I think you can learn BBT in 5-10 years and have a very basic and good understanding of the art, but if you keep searching you will find more. Soke once was asked what the highest level was, and he said he didn’t know, because there is always something after the highest level. It’s not necessarily a higher level, but it is another level you have to pass to get to the next level. For example if you think there is something that is perfect it isn’t really, it can always be refined and even more perfect, but there is nothing that is perfect, there is always the next level. My point is never give up and think you know the perfect way of doing even the most simple basic technique, you can always polish your techniques (Masai) to become better.

Sorry for the spin off!

the mirror on the kamizaAnother thing that may contribute to my recent discovery is after a discussion last month after training in honbu. I went out with some local friends that have trained Bujinkan for a very long time, but they have also trained other koryu sword arts. One of them said something really interesting things about limbs of the arm going in separate directions when drawing the sword. That in combination with the jodan uke became a very different feeling, and it is that which makes this (jodan-uke) so special I think.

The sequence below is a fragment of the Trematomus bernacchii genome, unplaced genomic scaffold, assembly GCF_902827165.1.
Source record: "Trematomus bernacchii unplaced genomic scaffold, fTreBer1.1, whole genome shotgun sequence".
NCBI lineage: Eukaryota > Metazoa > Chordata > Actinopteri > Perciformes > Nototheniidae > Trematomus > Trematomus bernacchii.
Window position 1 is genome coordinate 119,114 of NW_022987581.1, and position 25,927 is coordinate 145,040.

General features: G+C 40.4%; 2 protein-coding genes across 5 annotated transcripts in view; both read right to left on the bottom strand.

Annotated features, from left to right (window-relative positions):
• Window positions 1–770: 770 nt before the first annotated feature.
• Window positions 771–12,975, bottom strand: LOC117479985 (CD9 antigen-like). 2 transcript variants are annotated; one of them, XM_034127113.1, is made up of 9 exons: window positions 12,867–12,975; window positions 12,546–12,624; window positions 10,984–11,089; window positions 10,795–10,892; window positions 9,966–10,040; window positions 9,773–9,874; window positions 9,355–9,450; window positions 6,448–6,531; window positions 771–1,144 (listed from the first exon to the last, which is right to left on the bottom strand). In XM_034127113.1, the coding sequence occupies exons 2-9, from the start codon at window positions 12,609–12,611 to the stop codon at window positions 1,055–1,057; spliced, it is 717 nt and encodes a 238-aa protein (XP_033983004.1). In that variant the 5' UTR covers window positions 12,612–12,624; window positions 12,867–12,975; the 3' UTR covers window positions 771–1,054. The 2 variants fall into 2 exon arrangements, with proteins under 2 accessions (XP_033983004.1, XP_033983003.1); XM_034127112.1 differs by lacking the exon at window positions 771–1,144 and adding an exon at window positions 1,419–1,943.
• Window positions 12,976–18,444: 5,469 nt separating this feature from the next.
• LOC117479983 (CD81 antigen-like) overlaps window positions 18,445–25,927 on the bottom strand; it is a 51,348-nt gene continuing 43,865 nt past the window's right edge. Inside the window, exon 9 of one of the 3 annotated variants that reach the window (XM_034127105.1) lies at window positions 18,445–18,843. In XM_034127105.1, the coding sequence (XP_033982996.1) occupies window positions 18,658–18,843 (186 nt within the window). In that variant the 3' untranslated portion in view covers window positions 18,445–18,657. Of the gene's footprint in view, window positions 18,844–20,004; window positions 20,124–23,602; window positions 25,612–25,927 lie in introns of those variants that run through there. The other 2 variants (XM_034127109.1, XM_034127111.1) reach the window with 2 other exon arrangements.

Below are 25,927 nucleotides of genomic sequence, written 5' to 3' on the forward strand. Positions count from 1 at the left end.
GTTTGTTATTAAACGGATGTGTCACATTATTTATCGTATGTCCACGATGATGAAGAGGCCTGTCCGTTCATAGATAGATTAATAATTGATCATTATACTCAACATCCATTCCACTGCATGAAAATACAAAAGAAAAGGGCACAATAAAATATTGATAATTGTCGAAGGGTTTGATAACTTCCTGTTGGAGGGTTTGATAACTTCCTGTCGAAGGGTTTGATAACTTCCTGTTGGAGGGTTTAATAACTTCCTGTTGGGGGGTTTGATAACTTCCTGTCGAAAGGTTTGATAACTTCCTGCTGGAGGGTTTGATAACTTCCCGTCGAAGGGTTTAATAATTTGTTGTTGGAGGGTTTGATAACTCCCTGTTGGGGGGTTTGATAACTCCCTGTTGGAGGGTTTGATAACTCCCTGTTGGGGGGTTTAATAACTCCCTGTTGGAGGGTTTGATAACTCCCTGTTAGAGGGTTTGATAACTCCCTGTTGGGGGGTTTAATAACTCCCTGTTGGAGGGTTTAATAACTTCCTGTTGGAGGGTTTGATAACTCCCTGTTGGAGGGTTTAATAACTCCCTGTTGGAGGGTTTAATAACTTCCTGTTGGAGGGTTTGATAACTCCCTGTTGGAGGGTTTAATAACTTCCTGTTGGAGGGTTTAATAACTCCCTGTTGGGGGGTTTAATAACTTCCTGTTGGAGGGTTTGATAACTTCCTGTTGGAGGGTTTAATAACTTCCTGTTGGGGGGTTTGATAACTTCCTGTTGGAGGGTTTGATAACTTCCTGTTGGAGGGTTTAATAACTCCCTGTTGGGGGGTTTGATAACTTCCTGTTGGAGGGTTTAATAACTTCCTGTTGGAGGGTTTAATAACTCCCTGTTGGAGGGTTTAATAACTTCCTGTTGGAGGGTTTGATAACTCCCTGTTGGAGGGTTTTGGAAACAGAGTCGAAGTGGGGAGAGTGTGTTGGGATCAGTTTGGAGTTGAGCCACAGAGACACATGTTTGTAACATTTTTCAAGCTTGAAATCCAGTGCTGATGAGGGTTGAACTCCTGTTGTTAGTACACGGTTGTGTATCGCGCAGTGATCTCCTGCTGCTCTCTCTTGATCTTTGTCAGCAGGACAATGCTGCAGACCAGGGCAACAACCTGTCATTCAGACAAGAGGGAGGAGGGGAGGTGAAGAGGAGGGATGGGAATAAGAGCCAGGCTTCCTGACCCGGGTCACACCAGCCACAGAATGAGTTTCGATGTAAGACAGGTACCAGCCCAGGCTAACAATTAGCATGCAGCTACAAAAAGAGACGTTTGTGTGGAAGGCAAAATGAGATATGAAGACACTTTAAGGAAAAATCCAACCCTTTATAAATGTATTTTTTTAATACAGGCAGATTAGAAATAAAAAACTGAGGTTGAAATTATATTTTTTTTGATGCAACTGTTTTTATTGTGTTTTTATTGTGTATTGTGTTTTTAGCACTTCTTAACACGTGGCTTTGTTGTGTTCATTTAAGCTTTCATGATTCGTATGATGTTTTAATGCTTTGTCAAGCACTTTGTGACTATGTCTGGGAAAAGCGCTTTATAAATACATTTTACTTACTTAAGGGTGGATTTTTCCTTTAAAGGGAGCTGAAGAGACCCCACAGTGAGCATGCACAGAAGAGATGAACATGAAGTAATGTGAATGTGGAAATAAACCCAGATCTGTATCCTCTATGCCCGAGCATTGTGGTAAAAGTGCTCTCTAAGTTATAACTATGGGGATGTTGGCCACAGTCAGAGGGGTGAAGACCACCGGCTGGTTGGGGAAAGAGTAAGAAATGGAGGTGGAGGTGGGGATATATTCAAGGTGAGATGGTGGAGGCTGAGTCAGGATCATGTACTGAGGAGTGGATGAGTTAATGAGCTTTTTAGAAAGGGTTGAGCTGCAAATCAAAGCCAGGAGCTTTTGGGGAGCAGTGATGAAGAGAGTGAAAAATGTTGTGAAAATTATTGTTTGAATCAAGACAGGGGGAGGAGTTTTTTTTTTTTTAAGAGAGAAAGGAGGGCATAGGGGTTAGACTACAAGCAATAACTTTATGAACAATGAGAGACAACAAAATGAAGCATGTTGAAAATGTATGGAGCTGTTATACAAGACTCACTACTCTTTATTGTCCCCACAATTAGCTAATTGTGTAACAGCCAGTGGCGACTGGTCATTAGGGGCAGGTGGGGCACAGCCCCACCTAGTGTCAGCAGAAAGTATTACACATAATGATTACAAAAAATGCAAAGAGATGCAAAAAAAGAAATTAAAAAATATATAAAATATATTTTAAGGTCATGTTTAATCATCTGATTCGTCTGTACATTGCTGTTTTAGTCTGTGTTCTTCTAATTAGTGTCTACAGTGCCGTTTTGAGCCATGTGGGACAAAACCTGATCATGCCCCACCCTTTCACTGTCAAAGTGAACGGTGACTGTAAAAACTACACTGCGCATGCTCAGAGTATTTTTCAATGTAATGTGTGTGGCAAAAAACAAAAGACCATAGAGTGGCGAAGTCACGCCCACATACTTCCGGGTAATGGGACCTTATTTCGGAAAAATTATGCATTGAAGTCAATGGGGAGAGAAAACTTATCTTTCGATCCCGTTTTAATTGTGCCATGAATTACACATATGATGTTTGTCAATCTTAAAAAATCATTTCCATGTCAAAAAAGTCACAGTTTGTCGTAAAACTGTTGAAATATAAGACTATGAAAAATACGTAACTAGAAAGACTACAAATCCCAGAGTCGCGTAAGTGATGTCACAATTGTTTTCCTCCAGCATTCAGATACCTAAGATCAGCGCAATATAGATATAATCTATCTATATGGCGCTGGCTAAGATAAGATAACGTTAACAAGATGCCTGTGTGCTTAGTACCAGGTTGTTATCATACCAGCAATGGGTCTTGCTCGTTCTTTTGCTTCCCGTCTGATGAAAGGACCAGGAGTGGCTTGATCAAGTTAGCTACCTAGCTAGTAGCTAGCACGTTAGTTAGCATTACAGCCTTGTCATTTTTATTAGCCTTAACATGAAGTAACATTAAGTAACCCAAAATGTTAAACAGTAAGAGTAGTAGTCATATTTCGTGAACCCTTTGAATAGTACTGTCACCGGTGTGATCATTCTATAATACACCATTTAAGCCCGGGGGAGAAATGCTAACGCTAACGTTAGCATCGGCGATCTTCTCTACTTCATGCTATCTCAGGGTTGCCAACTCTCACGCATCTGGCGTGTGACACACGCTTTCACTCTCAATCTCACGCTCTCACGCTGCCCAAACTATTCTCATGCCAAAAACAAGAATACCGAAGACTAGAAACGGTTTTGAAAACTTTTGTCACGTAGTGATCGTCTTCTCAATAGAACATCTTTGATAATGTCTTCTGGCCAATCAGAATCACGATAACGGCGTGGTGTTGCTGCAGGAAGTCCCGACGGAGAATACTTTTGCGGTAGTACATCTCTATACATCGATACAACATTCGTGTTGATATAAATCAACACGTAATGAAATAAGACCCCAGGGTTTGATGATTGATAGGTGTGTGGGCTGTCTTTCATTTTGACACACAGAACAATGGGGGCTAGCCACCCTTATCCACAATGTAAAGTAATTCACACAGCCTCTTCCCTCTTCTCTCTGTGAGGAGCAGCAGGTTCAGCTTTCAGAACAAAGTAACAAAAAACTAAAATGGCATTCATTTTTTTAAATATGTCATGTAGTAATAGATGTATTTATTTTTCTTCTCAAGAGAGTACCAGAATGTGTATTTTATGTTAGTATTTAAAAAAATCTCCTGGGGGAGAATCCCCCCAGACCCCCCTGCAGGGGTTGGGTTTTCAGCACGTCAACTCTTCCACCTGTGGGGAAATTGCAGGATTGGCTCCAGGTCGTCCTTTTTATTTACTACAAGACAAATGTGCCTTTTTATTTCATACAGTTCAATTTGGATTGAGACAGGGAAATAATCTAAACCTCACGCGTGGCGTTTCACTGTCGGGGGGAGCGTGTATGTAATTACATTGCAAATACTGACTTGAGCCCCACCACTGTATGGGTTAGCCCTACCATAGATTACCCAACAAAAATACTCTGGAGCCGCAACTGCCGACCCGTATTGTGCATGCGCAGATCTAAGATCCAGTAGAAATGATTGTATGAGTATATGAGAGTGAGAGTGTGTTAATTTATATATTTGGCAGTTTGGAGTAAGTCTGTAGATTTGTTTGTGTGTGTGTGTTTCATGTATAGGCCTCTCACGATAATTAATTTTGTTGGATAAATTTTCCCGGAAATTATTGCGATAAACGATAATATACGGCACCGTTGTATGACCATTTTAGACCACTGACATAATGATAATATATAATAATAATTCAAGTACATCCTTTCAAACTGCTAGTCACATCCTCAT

Yesterday we spent some time on the fifth* technique, the omote ken sabaki technique, some call it omotegyaku tsuki, the name is not important. But it was when I demonstrated this technique that I realized I found something important.